Week Four - posted by Danna Plewe (ENG122_DL01_2002SP1)
- --"A&P" 606-610
John Updike is one of the rare writers who is able to take the small moments in life and demonstrate how they represent something more. In this work, he takes us into the A&P, a
small supermarket, on a
hot summer afternoon. Nothing that happens in the store is overly exciting. Nothing that happens is unique. Nothing is necessarily special. It is precisely because it is so ordinary that it means so much.
Now, I know many of you men are sitting back right now saying ?I wouldn?t/haven?t quit my job for any woman
.? And you?re probably in the majority, but think beyond the actual event to the feelings that provoke the grand gesture and this is where the gender lines become obscured, why Updike has found popularity with both men and women
. Have any of you (no, this isn?t true confessions time) ever done something less-than-smart because of overwhelming feelings of lust/adoration/infatuation? Think back to junior high and high school, when you really first became aware of the opposite sex in a
serious way. At this same time that you were adjusting to this, you were learning to be an ?adult.? After all, isn?t high school the adult proving grounds?
This is where we find Sammy, our protagonist or the main character of the story,caught between wanting to be a
man in the sexual sense and wanting to be a
man in the adult sense (knight in shining honor). What is ironic is that no one notices his gallant gesture and he?s now out of a
?A&P? is told from a
first-person perspective; the narrator or person speaking is the central figure of the work as well. First person can be identified by the ?I? position of the speaker. How does this allow you to get to know the character of Sammy more intimately? What kind of person is he? Additionally, who or what is the antagonist in the work? An antagonist is something or someone set in opposition to the protagonist. The conflict is the usually the result of this opposition and is the source of the action that propels the work along.
Many people write this off as a
?typical male? story, looking at the various male figures as different stages of growing up male. You have the young man who wants and acts, either on principal or lust, the young adult who wishes, but holds back, and the older man who disapproves but?. what do you think? Is this a
story about male behavior or human behavior? Additionally, what kind of representation do the girls get in this work? How are they portrayed? How does this impact the end and Sammy?s actions? What does he gain from quitting?
TERMS: Protagonist, antagonist, character, conflict
290 This a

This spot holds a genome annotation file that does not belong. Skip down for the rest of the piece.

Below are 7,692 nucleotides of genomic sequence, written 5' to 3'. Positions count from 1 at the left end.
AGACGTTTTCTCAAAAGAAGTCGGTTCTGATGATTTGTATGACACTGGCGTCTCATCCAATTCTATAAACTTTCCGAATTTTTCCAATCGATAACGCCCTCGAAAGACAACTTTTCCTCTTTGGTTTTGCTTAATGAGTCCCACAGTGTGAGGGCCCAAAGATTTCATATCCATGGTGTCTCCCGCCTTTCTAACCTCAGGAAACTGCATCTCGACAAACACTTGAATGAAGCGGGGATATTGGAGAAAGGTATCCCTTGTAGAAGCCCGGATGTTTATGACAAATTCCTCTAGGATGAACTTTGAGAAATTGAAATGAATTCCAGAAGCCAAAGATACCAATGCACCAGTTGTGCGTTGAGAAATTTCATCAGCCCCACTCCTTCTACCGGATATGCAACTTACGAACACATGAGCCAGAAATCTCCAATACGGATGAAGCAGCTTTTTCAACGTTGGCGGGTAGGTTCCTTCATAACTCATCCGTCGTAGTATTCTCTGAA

very strong piece, somewhat graphic at times, but very much applicable to today?s world. Before reading, you might consider what you think of when the word ?lust? is mentioned. What does this word mean to you? Who is the work addressed to? What point-of-view or person do you see being used? What is the conflict or problem as you see it? Why? What do you think about the reader both socially and morally?
- "In this story two voices engage in what is actually a
dialogue. The majority of the lines are instructions from the mother to the daughter about proper behavior. Whether the mother is training her daughter to carry out the traditional duties of women
on various days of the week, explaining cooking tips, or warning her about growing up to be a
, her advice can be taken in two ways. In one view, she is a
typically scholing mother, who must nag her daughter in order to communicate with her. In another view, the entire speech is a
harangue designed to entertain the reader. This double level of interpretation applies to the daughter's italicized responses as well. In one view, she can only internalize her resonses because her mother gives her no opportunity to response. In the other, more humorous interpretation, the daughter acts as the "straight man," responding with lines designed to set up the punch line, the ending line, of her mother's joke" (Meyer 107).
"Girl" is written in a
stream of consciousness style of writing that is used to imitate thought; notice the very loose sentence structure and punctuation. Think about the way you think--for most, it doesn't include complete sentences and clear, crisp organization. Usually, it's a
little of everything all thrown together.
Journal Three - posted by Danna Plewe (ENG122_DL01_2002SP1)
- Answer the following in essay form. 500+ words.
How would "Lust" relate to some of the other's we've read--for instance, How are the expectations for the girl and Sammy similiar/different? How do the ideas here relate to "A Sorrowful Woman
A&P by John Updike
Lust by Susan Minot
Girl by Jamaica Kincaid
A Sorrowful Woman
by Gail Godwin
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